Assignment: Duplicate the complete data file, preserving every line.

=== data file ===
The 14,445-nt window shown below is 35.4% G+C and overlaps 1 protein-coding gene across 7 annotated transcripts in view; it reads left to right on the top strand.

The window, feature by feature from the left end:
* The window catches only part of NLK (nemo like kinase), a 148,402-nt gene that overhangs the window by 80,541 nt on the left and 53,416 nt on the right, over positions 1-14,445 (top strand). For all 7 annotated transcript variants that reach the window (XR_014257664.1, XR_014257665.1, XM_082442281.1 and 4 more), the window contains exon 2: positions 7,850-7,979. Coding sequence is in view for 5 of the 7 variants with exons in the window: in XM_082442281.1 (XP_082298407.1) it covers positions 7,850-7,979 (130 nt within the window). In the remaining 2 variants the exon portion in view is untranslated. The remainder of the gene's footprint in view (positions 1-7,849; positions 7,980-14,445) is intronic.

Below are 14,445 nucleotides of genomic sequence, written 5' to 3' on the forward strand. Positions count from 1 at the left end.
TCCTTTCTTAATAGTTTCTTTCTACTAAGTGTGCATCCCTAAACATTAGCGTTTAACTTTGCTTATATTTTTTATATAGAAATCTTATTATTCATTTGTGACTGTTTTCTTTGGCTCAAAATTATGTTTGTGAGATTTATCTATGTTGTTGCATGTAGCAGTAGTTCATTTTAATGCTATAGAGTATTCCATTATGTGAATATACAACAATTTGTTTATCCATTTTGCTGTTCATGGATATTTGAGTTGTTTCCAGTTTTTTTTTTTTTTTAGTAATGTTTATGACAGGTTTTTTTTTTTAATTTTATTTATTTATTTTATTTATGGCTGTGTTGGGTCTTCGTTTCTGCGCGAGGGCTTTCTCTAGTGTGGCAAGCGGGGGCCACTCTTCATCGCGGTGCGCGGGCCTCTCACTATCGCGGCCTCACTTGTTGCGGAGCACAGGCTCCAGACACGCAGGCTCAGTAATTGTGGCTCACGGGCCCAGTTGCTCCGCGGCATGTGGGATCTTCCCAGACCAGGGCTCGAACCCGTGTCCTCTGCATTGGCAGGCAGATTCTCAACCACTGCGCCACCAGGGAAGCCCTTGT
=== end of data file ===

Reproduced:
The 14,445-nt window shown below is 35.4% G+C and overlaps 1 protein-coding gene across 7 annotated transcripts in view; it reads left to right on the top strand.

The window, feature by feature from the left end:
* The window catches only part of NLK (nemo like kinase), a 148,402-nt gene that overhangs the window by 80,541 nt on the left and 53,416 nt on the right, over positions 1-14,445 (top strand). For all 7 annotated transcript variants that reach the window (XR_014257664.1, XR_014257665.1, XM_082442281.1 and 4 more), the window contains exon 2: positions 7,850-7,979. Coding sequence is in view for 5 of the 7 variants with exons in the window: in XM_082442281.1 (XP_082298407.1) it covers positions 7,850-7,979 (130 nt within the window). In the remaining 2 variants the exon portion in view is untranslated. The remainder of the gene's footprint in view (positions 1-7,849; positions 7,980-14,445) is intronic.

Below are 14,445 nucleotides of genomic sequence, written 5' to 3' on the forward strand. Positions count from 1 at the left end.
TCCTTTCTTAATAGTTTCTTTCTACTAAGTGTGCATCCCTAAACATTAGCGTTTAACTTTGCTTATATTTTTTATATAGAAATCTTATTATTCATTTGTGACTGTTTTCTTTGGCTCAAAATTATGTTTGTGAGATTTATCTATGTTGTTGCATGTAGCAGTAGTTCATTTTAATGCTATAGAGTATTCCATTATGTGAATATACAACAATTTGTTTATCCATTTTGCTGTTCATGGATATTTGAGTTGTTTCCAGTTTTTTTTTTTTTTTAGTAATGTTTATGACAGGTTTTTTTTTTTAATTTTATTTATTTATTTTATTTATGGCTGTGTTGGGTCTTCGTTTCTGCGCGAGGGCTTTCTCTAGTGTGGCAAGCGGGGGCCACTCTTCATCGCGGTGCGCGGGCCTCTCACTATCGCGGCCTCACTTGTTGCGGAGCACAGGCTCCAGACACGCAGGCTCAGTAATTGTGGCTCACGGGCCCAGTTGCTCCGCGGCATGTGGGATCTTCCCAGACCAGGGCTCGAACCCGTGTCCTCTGCATTGGCAGGCAGATTCTCAACCACTGCGCCACCAGGGAAGCCCTTGT